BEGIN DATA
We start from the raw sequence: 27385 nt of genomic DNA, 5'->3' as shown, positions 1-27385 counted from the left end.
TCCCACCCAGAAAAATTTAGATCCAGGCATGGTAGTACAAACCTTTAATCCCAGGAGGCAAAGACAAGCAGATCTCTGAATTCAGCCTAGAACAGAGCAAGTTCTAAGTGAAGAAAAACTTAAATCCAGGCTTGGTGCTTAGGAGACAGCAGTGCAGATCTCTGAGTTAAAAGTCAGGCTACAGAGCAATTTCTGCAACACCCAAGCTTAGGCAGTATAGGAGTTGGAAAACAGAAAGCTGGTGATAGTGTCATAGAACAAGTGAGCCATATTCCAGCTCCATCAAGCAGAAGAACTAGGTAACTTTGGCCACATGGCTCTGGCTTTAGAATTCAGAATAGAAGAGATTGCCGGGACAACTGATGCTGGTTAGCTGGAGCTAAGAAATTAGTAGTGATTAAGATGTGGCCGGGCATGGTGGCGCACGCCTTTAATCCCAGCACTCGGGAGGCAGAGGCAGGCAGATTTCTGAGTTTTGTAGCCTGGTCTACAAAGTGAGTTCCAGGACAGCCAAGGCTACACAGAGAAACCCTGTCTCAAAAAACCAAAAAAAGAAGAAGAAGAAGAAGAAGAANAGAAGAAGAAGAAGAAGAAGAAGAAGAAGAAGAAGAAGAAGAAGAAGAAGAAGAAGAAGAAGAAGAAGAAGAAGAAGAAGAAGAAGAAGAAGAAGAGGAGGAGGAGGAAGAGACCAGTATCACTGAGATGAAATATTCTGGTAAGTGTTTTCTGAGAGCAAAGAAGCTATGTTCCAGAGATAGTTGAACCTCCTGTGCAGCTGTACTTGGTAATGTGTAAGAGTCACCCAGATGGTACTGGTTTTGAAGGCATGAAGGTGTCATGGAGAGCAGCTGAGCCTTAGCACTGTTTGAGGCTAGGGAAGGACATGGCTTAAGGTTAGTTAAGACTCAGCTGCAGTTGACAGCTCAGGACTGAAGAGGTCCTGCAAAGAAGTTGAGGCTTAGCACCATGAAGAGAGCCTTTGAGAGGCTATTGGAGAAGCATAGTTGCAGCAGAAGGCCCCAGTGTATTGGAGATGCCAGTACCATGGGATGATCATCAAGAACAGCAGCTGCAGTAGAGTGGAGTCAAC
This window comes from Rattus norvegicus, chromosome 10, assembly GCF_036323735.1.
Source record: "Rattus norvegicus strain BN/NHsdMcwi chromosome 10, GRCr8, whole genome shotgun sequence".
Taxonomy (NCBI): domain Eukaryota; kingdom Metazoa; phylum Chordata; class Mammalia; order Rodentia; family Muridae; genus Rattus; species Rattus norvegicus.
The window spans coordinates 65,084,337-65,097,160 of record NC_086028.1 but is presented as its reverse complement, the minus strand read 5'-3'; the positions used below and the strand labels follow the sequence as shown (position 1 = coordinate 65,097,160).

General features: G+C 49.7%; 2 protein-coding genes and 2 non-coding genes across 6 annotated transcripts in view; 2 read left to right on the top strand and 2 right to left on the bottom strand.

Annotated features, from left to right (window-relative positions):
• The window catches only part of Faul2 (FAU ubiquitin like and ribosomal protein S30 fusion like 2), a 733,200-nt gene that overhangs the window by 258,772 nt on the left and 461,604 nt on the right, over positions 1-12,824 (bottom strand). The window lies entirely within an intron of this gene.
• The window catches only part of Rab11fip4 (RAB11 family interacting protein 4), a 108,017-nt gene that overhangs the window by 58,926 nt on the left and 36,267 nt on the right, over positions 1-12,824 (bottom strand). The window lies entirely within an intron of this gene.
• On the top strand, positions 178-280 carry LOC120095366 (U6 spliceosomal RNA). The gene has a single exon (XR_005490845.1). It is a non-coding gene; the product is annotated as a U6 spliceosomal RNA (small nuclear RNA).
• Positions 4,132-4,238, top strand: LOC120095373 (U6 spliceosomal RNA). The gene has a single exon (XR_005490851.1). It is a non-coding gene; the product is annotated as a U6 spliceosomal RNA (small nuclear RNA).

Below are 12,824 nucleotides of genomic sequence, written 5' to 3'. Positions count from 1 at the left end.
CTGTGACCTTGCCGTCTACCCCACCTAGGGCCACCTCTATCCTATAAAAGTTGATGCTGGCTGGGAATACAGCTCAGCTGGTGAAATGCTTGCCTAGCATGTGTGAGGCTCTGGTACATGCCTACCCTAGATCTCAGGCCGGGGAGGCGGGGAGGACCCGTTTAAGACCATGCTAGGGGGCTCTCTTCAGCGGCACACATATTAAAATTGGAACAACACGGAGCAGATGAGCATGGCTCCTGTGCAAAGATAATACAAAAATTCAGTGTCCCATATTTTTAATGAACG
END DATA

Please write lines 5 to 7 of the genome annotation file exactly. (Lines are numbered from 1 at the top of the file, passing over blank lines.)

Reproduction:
Taxonomy (NCBI): domain Eukaryota; kingdom Metazoa; phylum Chordata; class Mammalia; order Rodentia; family Muridae; genus Rattus; species Rattus norvegicus.
The window spans coordinates 65,084,337-65,097,160 of record NC_086028.1 but is presented as its reverse complement, the minus strand read 5'-3'; the positions used below and the strand labels follow the sequence as shown (position 1 = coordinate 65,097,160).

General features: G+C 49.7%; 2 protein-coding genes and 2 non-coding genes across 6 annotated transcripts in view; 2 read left to right on the top strand and 2 right to left on the bottom strand.